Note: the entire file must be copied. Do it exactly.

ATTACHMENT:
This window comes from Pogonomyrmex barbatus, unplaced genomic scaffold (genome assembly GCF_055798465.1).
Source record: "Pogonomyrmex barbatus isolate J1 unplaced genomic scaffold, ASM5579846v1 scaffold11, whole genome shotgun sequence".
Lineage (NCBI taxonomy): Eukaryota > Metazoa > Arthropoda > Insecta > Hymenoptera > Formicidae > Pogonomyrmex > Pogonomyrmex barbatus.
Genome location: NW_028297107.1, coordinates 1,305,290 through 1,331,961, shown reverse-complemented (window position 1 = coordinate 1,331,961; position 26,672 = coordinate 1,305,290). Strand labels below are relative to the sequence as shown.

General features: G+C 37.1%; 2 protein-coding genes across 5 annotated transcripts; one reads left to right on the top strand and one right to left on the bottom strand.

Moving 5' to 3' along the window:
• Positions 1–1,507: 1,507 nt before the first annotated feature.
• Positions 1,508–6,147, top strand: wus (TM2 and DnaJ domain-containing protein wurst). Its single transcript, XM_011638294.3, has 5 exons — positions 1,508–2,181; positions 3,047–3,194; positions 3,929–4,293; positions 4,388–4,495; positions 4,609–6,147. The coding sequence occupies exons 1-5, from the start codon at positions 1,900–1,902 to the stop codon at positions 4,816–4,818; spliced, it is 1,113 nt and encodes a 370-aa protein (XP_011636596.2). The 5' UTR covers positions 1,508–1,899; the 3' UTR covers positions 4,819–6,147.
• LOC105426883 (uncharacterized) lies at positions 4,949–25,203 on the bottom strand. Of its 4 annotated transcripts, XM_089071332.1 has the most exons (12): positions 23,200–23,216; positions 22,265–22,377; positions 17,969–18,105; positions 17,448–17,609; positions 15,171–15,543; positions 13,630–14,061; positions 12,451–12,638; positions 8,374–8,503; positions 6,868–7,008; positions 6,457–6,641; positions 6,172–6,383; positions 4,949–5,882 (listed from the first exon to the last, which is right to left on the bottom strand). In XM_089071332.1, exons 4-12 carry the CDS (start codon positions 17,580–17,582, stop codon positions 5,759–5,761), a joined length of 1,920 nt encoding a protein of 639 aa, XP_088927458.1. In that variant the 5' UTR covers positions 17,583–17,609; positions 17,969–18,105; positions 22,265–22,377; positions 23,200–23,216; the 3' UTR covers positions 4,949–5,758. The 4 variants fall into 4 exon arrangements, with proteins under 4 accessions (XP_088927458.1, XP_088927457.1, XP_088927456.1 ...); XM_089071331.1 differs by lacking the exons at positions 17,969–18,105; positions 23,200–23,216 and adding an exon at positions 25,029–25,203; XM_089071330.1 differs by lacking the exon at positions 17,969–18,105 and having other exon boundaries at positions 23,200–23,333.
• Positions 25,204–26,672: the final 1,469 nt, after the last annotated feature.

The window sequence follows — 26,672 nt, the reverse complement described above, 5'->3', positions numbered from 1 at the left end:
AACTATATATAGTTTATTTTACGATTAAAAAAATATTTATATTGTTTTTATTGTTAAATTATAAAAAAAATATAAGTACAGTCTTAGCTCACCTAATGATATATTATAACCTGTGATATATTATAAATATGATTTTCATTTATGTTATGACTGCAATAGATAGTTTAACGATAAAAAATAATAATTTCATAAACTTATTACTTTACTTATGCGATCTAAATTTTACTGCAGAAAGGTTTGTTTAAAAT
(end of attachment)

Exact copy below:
This window comes from Pogonomyrmex barbatus, unplaced genomic scaffold (genome assembly GCF_055798465.1).
Source record: "Pogonomyrmex barbatus isolate J1 unplaced genomic scaffold, ASM5579846v1 scaffold11, whole genome shotgun sequence".
Lineage (NCBI taxonomy): Eukaryota > Metazoa > Arthropoda > Insecta > Hymenoptera > Formicidae > Pogonomyrmex > Pogonomyrmex barbatus.
Genome location: NW_028297107.1, coordinates 1,305,290 through 1,331,961, shown reverse-complemented (window position 1 = coordinate 1,331,961; position 26,672 = coordinate 1,305,290). Strand labels below are relative to the sequence as shown.

General features: G+C 37.1%; 2 protein-coding genes across 5 annotated transcripts; one reads left to right on the top strand and one right to left on the bottom strand.

Moving 5' to 3' along the window:
• Positions 1–1,507: 1,507 nt before the first annotated feature.
• Positions 1,508–6,147, top strand: wus (TM2 and DnaJ domain-containing protein wurst). Its single transcript, XM_011638294.3, has 5 exons — positions 1,508–2,181; positions 3,047–3,194; positions 3,929–4,293; positions 4,388–4,495; positions 4,609–6,147. The coding sequence occupies exons 1-5, from the start codon at positions 1,900–1,902 to the stop codon at positions 4,816–4,818; spliced, it is 1,113 nt and encodes a 370-aa protein (XP_011636596.2). The 5' UTR covers positions 1,508–1,899; the 3' UTR covers positions 4,819–6,147.
• LOC105426883 (uncharacterized) lies at positions 4,949–25,203 on the bottom strand. Of its 4 annotated transcripts, XM_089071332.1 has the most exons (12): positions 23,200–23,216; positions 22,265–22,377; positions 17,969–18,105; positions 17,448–17,609; positions 15,171–15,543; positions 13,630–14,061; positions 12,451–12,638; positions 8,374–8,503; positions 6,868–7,008; positions 6,457–6,641; positions 6,172–6,383; positions 4,949–5,882 (listed from the first exon to the last, which is right to left on the bottom strand). In XM_089071332.1, exons 4-12 carry the CDS (start codon positions 17,580–17,582, stop codon positions 5,759–5,761), a joined length of 1,920 nt encoding a protein of 639 aa, XP_088927458.1. In that variant the 5' UTR covers positions 17,583–17,609; positions 17,969–18,105; positions 22,265–22,377; positions 23,200–23,216; the 3' UTR covers positions 4,949–5,758. The 4 variants fall into 4 exon arrangements, with proteins under 4 accessions (XP_088927458.1, XP_088927457.1, XP_088927456.1 ...); XM_089071331.1 differs by lacking the exons at positions 17,969–18,105; positions 23,200–23,216 and adding an exon at positions 25,029–25,203; XM_089071330.1 differs by lacking the exon at positions 17,969–18,105 and having other exon boundaries at positions 23,200–23,333.
• Positions 25,204–26,672: the final 1,469 nt, after the last annotated feature.

The window sequence follows — 26,672 nt, the reverse complement described above, 5'->3', positions numbered from 1 at the left end:
AACTATATATAGTTTATTTTACGATTAAAAAAATATTTATATTGTTTTTATTGTTAAATTATAAAAAAAATATAAGTACAGTCTTAGCTCACCTAATGATATATTATAACCTGTGATATATTATAAATATGATTTTCATTTATGTTATGACTGCAATAGATAGTTTAACGATAAAAAATAATAATTTCATAAACTTATTACTTTACTTATGCGATCTAAATTTTACTGCAGAAAGGTTTGTTTAAAAT